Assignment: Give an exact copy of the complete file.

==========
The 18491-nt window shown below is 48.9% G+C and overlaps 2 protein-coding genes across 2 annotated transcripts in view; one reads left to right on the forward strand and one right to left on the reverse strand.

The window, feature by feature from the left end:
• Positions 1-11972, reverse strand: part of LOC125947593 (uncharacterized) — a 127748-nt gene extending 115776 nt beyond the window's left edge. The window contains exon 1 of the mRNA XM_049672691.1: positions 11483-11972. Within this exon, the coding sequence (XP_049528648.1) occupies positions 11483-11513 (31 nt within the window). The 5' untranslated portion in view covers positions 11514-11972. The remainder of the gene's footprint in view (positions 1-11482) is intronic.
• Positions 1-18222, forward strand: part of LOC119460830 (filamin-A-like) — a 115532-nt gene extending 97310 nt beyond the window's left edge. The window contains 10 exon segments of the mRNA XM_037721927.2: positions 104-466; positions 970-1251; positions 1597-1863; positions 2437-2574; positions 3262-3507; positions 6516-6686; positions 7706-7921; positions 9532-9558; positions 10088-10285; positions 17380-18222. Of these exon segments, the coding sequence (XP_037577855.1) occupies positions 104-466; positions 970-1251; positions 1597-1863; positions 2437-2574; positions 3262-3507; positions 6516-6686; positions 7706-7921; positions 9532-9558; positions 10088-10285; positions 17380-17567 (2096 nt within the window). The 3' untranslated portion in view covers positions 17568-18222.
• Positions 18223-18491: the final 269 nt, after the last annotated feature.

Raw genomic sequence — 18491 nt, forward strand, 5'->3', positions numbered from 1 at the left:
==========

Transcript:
The 18491-nt window shown below is 48.9% G+C and overlaps 2 protein-coding genes across 2 annotated transcripts in view; one reads left to right on the forward strand and one right to left on the reverse strand.

The window, feature by feature from the left end:
• Positions 1-11972, reverse strand: part of LOC125947593 (uncharacterized) — a 127748-nt gene extending 115776 nt beyond the window's left edge. The window contains exon 1 of the mRNA XM_049672691.1: positions 11483-11972. Within this exon, the coding sequence (XP_049528648.1) occupies positions 11483-11513 (31 nt within the window). The 5' untranslated portion in view covers positions 11514-11972. The remainder of the gene's footprint in view (positions 1-11482) is intronic.
• Positions 1-18222, forward strand: part of LOC119460830 (filamin-A-like) — a 115532-nt gene extending 97310 nt beyond the window's left edge. The window contains 10 exon segments of the mRNA XM_037721927.2: positions 104-466; positions 970-1251; positions 1597-1863; positions 2437-2574; positions 3262-3507; positions 6516-6686; positions 7706-7921; positions 9532-9558; positions 10088-10285; positions 17380-18222. Of these exon segments, the coding sequence (XP_037577855.1) occupies positions 104-466; positions 970-1251; positions 1597-1863; positions 2437-2574; positions 3262-3507; positions 6516-6686; positions 7706-7921; positions 9532-9558; positions 10088-10285; positions 17380-17567 (2096 nt within the window). The 3' untranslated portion in view covers positions 17568-18222.
• Positions 18223-18491: the final 269 nt, after the last annotated feature.

Raw genomic sequence — 18491 nt, forward strand, 5'->3', positions numbered from 1 at the left: